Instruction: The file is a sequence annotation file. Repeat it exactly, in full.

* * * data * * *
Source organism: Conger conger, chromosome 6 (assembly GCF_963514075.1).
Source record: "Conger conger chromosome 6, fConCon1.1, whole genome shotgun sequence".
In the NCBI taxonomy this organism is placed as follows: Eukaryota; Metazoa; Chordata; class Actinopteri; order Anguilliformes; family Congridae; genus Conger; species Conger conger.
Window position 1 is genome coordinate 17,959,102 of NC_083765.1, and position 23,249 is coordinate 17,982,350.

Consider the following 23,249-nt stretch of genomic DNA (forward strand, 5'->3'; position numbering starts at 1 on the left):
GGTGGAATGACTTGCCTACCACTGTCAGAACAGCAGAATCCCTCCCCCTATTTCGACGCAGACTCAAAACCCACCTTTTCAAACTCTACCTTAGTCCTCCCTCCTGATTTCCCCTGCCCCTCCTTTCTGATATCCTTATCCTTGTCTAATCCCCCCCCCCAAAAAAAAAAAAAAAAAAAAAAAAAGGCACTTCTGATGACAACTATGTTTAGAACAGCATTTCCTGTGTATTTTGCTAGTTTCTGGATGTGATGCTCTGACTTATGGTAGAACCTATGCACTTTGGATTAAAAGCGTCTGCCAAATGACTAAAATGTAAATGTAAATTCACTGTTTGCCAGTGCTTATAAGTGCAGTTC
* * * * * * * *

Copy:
Source organism: Conger conger, chromosome 6 (assembly GCF_963514075.1).
Source record: "Conger conger chromosome 6, fConCon1.1, whole genome shotgun sequence".
In the NCBI taxonomy this organism is placed as follows: Eukaryota; Metazoa; Chordata; class Actinopteri; order Anguilliformes; family Congridae; genus Conger; species Conger conger.
Window position 1 is genome coordinate 17,959,102 of NC_083765.1, and position 23,249 is coordinate 17,982,350.

Consider the following 23,249-nt stretch of genomic DNA (forward strand, 5'->3'; position numbering starts at 1 on the left):
GGTGGAATGACTTGCCTACCACTGTCAGAACAGCAGAATCCCTCCCCCTATTTCGACGCAGACTCAAAACCCACCTTTTCAAACTCTACCTTAGTCCTCCCTCCTGATTTCCCCTGCCCCTCCTTTCTGATATCCTTATCCTTGTCTAATCCCCCCCCCCAAAAAAAAAAAAAAAAAAAAAAAAAGGCACTTCTGATGACAACTATGTTTAGAACAGCATTTCCTGTGTATTTTGCTAGTTTCTGGATGTGATGCTCTGACTTATGGTAGAACCTATGCACTTTGGATTAAAAGCGTCTGCCAAATGACTAAAATGTAAATGTAAATTCACTGTTTGCCAGTGCTTATAAGTGCAGTTC